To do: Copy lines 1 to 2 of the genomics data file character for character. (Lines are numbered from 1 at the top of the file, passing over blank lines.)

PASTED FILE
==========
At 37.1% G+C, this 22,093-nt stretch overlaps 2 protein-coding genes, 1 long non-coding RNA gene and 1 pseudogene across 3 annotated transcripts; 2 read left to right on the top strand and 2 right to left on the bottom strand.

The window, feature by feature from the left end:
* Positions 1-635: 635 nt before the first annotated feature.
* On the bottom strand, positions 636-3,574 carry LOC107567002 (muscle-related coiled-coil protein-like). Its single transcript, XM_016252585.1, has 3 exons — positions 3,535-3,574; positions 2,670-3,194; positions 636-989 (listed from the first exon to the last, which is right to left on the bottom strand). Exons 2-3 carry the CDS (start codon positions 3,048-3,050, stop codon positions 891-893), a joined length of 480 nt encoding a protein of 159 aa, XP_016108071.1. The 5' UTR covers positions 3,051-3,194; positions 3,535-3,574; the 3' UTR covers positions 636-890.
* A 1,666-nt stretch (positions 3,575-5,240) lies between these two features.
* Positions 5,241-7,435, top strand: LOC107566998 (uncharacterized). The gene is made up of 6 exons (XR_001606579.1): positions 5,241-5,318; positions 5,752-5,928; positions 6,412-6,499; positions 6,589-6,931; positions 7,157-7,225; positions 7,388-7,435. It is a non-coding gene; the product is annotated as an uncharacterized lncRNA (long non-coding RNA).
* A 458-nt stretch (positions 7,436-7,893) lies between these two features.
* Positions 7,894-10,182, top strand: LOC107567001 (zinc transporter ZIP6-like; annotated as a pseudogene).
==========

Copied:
At 37.1% G+C, this 22,093-nt stretch overlaps 2 protein-coding genes, 1 long non-coding RNA gene and 1 pseudogene across 3 annotated transcripts; 2 read left to right on the top strand and 2 right to left on the bottom strand.

The window, feature by feature from the left end: